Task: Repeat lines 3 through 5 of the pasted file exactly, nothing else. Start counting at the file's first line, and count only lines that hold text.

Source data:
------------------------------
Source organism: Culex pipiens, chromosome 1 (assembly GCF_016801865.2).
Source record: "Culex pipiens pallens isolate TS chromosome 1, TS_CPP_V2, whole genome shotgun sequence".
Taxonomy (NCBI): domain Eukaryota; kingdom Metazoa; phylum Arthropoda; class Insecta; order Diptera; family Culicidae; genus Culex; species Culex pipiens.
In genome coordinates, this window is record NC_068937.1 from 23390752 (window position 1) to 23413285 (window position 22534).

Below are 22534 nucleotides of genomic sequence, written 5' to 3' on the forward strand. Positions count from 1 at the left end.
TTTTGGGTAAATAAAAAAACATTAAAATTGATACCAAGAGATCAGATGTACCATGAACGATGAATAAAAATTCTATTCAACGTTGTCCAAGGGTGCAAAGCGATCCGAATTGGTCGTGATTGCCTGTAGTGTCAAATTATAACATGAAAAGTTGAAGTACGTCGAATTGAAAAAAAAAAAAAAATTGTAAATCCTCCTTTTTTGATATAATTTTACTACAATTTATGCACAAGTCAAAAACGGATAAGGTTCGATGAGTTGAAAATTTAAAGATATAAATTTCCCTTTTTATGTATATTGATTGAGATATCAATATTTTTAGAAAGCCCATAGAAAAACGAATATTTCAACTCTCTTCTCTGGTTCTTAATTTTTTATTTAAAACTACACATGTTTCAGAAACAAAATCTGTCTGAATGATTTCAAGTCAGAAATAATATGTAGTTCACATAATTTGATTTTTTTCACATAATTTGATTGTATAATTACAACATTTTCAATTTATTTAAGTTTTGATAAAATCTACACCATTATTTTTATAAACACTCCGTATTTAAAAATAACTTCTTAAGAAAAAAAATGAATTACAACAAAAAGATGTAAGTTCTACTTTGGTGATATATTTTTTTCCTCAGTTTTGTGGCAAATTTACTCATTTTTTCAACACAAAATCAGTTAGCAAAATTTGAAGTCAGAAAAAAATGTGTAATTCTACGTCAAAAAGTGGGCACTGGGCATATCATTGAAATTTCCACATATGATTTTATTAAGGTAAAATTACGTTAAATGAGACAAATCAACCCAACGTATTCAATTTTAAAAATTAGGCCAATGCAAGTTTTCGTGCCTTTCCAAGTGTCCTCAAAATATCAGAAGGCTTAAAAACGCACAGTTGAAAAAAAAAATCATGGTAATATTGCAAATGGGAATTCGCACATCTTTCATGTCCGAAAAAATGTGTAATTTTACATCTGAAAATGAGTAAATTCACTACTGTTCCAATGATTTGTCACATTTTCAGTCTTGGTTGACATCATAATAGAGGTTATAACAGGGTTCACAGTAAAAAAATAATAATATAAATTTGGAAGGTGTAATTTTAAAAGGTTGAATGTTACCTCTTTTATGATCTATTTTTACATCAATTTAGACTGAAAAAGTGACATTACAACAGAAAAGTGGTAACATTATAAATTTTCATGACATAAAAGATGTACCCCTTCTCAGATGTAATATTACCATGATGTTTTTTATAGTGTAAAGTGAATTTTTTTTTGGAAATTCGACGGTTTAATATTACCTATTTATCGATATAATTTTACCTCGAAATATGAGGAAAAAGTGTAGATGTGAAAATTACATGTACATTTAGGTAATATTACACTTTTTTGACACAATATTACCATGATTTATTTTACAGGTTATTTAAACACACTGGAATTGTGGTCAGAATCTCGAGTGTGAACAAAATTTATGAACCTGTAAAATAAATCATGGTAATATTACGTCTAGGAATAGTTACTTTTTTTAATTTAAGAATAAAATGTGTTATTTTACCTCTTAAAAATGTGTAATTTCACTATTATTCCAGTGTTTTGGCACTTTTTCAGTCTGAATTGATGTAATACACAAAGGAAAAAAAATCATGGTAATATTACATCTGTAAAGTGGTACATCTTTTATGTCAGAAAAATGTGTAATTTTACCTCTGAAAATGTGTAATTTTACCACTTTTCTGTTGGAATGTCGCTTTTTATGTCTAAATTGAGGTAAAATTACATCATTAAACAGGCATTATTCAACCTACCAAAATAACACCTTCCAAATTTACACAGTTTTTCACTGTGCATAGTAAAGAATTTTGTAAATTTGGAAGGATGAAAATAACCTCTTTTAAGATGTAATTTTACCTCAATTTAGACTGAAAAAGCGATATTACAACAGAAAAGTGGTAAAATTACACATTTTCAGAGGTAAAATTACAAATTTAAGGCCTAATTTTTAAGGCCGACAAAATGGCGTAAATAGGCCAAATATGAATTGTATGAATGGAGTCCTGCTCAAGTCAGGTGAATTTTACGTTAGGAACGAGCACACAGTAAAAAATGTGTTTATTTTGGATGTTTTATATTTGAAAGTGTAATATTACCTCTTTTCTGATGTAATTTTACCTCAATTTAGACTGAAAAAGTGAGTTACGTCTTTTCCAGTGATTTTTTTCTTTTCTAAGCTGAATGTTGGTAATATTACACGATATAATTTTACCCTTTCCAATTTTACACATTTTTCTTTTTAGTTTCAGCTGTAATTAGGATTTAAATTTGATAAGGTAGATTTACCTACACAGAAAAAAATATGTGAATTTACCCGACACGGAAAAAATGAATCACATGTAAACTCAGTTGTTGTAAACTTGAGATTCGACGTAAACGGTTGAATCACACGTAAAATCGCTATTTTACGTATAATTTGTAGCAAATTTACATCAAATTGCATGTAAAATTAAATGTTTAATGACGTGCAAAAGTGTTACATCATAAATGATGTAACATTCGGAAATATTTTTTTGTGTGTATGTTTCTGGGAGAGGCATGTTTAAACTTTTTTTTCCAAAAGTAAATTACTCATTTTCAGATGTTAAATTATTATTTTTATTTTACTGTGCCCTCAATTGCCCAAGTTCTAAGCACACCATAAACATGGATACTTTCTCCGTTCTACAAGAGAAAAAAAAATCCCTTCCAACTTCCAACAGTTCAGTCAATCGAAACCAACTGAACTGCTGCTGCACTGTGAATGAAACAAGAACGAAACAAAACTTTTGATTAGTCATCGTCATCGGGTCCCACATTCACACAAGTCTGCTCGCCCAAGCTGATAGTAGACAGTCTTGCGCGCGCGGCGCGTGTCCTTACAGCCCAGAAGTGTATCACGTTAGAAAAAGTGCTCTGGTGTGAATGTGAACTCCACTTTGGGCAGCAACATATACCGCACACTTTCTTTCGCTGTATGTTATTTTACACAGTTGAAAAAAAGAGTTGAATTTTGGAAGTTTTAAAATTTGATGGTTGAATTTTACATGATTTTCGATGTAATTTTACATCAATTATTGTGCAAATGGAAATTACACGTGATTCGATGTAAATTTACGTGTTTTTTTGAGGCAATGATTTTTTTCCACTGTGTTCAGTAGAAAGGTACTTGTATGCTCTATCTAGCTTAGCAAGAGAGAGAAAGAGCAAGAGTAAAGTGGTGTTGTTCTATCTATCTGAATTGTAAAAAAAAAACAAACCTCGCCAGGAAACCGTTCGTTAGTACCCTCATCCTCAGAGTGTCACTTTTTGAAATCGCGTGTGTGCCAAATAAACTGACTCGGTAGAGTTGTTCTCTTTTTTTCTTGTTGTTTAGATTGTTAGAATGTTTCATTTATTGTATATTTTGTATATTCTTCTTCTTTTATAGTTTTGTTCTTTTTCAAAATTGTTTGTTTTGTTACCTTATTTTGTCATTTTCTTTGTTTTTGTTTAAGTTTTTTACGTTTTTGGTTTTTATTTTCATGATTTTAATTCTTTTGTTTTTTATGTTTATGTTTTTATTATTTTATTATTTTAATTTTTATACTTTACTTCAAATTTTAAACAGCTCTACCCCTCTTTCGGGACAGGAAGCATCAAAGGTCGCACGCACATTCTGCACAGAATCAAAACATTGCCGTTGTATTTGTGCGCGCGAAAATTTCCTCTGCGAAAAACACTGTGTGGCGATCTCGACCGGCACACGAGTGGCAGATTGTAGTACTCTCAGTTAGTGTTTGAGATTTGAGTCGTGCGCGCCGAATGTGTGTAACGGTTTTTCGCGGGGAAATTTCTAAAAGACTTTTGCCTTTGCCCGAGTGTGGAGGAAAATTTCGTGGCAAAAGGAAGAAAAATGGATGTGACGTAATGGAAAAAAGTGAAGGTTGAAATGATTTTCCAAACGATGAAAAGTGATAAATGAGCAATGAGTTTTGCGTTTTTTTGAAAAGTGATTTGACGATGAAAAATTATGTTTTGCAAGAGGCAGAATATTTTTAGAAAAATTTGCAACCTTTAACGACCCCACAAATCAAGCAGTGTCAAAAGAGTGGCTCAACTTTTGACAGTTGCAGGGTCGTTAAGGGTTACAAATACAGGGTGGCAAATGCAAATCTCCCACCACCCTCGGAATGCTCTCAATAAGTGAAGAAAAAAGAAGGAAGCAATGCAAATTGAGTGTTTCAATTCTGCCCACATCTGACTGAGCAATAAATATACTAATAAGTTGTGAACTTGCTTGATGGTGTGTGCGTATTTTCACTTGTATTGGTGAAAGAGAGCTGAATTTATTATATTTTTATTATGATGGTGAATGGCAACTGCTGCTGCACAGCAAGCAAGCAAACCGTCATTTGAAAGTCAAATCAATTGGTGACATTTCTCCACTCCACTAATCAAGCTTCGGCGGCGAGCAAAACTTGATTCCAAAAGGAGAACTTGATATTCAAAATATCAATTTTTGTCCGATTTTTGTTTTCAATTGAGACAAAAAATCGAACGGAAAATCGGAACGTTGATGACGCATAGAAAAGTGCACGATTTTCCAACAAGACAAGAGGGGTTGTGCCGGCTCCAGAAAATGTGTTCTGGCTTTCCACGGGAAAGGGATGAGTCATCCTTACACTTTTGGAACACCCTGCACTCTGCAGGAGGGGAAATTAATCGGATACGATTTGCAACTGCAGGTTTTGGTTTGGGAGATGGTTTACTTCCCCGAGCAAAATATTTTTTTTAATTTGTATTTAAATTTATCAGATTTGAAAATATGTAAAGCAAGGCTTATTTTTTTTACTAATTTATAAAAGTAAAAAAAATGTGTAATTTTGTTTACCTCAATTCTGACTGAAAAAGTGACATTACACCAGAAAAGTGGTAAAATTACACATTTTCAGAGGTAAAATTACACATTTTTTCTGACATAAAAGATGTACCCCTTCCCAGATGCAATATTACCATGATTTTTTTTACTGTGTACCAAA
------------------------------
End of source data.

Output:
Taxonomy (NCBI): domain Eukaryota; kingdom Metazoa; phylum Arthropoda; class Insecta; order Diptera; family Culicidae; genus Culex; species Culex pipiens.
In genome coordinates, this window is record NC_068937.1 from 23390752 (window position 1) to 23413285 (window position 22534).

Below are 22534 nucleotides of genomic sequence, written 5' to 3' on the forward strand. Positions count from 1 at the left end.